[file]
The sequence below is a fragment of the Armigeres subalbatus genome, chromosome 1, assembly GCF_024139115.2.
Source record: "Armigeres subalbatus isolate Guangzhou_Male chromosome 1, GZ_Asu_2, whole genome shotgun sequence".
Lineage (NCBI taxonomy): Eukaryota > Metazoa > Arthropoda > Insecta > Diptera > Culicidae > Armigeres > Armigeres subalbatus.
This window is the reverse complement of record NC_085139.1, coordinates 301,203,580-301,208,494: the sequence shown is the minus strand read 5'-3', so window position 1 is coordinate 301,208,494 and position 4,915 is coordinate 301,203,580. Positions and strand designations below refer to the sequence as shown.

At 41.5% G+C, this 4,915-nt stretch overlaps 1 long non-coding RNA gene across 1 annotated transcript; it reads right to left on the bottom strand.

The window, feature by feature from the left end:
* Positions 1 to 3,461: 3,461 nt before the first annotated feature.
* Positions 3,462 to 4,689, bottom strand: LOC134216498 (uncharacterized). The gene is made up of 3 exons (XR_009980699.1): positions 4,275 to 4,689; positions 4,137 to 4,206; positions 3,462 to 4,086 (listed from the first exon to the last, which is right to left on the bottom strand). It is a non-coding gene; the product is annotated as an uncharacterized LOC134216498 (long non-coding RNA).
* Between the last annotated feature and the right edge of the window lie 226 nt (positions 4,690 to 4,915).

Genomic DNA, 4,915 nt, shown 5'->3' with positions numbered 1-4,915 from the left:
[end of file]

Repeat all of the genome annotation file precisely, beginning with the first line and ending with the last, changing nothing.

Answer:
The sequence below is a fragment of the Armigeres subalbatus genome, chromosome 1, assembly GCF_024139115.2.
Source record: "Armigeres subalbatus isolate Guangzhou_Male chromosome 1, GZ_Asu_2, whole genome shotgun sequence".
Lineage (NCBI taxonomy): Eukaryota > Metazoa > Arthropoda > Insecta > Diptera > Culicidae > Armigeres > Armigeres subalbatus.
This window is the reverse complement of record NC_085139.1, coordinates 301,203,580-301,208,494: the sequence shown is the minus strand read 5'-3', so window position 1 is coordinate 301,208,494 and position 4,915 is coordinate 301,203,580. Positions and strand designations below refer to the sequence as shown.

At 41.5% G+C, this 4,915-nt stretch overlaps 1 long non-coding RNA gene across 1 annotated transcript; it reads right to left on the bottom strand.

The window, feature by feature from the left end:
* Positions 1 to 3,461: 3,461 nt before the first annotated feature.
* Positions 3,462 to 4,689, bottom strand: LOC134216498 (uncharacterized). The gene is made up of 3 exons (XR_009980699.1): positions 4,275 to 4,689; positions 4,137 to 4,206; positions 3,462 to 4,086 (listed from the first exon to the last, which is right to left on the bottom strand). It is a non-coding gene; the product is annotated as an uncharacterized LOC134216498 (long non-coding RNA).
* Between the last annotated feature and the right edge of the window lie 226 nt (positions 4,690 to 4,915).

Genomic DNA, 4,915 nt, shown 5'->3' with positions numbered 1-4,915 from the left: